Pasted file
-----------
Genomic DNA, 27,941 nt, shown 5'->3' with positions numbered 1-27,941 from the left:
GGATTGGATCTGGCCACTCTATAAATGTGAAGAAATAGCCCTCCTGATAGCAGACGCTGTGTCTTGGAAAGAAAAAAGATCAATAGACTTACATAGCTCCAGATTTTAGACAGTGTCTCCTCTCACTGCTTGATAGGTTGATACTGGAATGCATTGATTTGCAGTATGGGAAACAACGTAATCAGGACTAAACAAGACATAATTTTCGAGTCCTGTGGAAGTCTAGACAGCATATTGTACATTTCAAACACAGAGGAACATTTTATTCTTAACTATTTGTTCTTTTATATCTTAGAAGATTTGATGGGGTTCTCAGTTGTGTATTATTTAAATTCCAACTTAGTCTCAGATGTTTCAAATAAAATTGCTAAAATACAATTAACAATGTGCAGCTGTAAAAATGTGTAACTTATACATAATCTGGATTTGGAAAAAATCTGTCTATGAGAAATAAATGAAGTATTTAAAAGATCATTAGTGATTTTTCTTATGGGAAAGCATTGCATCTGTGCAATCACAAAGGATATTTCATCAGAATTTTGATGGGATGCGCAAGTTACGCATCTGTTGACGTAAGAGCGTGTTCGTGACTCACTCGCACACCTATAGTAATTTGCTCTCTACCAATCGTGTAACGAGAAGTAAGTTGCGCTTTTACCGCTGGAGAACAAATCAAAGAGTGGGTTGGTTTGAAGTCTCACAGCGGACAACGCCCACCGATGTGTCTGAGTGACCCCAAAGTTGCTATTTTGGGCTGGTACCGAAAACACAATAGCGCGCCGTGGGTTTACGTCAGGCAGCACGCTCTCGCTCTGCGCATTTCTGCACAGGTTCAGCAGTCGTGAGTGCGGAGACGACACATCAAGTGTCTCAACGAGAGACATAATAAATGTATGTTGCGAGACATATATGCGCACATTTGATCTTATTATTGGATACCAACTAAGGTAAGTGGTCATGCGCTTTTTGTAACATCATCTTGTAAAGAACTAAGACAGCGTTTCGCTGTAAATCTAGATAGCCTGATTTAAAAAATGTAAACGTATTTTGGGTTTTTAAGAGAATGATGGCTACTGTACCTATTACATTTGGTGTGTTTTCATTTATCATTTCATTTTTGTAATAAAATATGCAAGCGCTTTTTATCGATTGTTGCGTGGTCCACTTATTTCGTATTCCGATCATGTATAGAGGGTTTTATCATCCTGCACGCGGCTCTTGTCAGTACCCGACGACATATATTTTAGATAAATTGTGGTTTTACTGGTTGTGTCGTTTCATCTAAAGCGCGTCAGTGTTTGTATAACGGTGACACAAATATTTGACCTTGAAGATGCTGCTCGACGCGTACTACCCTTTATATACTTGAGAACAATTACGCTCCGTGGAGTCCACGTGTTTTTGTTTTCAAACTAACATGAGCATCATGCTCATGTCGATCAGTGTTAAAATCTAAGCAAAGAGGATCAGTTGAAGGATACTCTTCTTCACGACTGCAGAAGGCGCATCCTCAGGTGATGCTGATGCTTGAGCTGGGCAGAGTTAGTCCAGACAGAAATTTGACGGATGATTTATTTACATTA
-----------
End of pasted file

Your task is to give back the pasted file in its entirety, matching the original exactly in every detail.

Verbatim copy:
Genomic DNA, 27,941 nt, shown 5'->3' with positions numbered 1-27,941 from the left:
GGATTGGATCTGGCCACTCTATAAATGTGAAGAAATAGCCCTCCTGATAGCAGACGCTGTGTCTTGGAAAGAAAAAAGATCAATAGACTTACATAGCTCCAGATTTTAGACAGTGTCTCCTCTCACTGCTTGATAGGTTGATACTGGAATGCATTGATTTGCAGTATGGGAAACAACGTAATCAGGACTAAACAAGACATAATTTTCGAGTCCTGTGGAAGTCTAGACAGCATATTGTACATTTCAAACACAGAGGAACATTTTATTCTTAACTATTTGTTCTTTTATATCTTAGAAGATTTGATGGGGTTCTCAGTTGTGTATTATTTAAATTCCAACTTAGTCTCAGATGTTTCAAATAAAATTGCTAAAATACAATTAACAATGTGCAGCTGTAAAAATGTGTAACTTATACATAATCTGGATTTGGAAAAAATCTGTCTATGAGAAATAAATGAAGTATTTAAAAGATCATTAGTGATTTTTCTTATGGGAAAGCATTGCATCTGTGCAATCACAAAGGATATTTCATCAGAATTTTGATGGGATGCGCAAGTTACGCATCTGTTGACGTAAGAGCGTGTTCGTGACTCACTCGCACACCTATAGTAATTTGCTCTCTACCAATCGTGTAACGAGAAGTAAGTTGCGCTTTTACCGCTGGAGAACAAATCAAAGAGTGGGTTGGTTTGAAGTCTCACAGCGGACAACGCCCACCGATGTGTCTGAGTGACCCCAAAGTTGCTATTTTGGGCTGGTACCGAAAACACAATAGCGCGCCGTGGGTTTACGTCAGGCAGCACGCTCTCGCTCTGCGCATTTCTGCACAGGTTCAGCAGTCGTGAGTGCGGAGACGACACATCAAGTGTCTCAACGAGAGACATAATAAATGTATGTTGCGAGACATATATGCGCACATTTGATCTTATTATTGGATACCAACTAAGGTAAGTGGTCATGCGCTTTTTGTAACATCATCTTGTAAAGAACTAAGACAGCGTTTCGCTGTAAATCTAGATAGCCTGATTTAAAAAATGTAAACGTATTTTGGGTTTTTAAGAGAATGATGGCTACTGTACCTATTACATTTGGTGTGTTTTCATTTATCATTTCATTTTTGTAATAAAATATGCAAGCGCTTTTTATCGATTGTTGCGTGGTCCACTTATTTCGTATTCCGATCATGTATAGAGGGTTTTATCATCCTGCACGCGGCTCTTGTCAGTACCCGACGACATATATTTTAGATAAATTGTGGTTTTACTGGTTGTGTCGTTTCATCTAAAGCGCGTCAGTGTTTGTATAACGGTGACACAAATATTTGACCTTGAAGATGCTGCTCGACGCGTACTACCCTTTATATACTTGAGAACAATTACGCTCCGTGGAGTCCACGTGTTTTTGTTTTCAAACTAACATGAGCATCATGCTCATGTCGATCAGTGTTAAAATCTAAGCAAAGAGGATCAGTTGAAGGATACTCTTCTTCACGACTGCAGAAGGCGCATCCTCAGGTGATGCTGATGCTTGAGCTGGGCAGAGTTAGTCCAGACAGAAATTTGACGGATGATTTATTTACATTA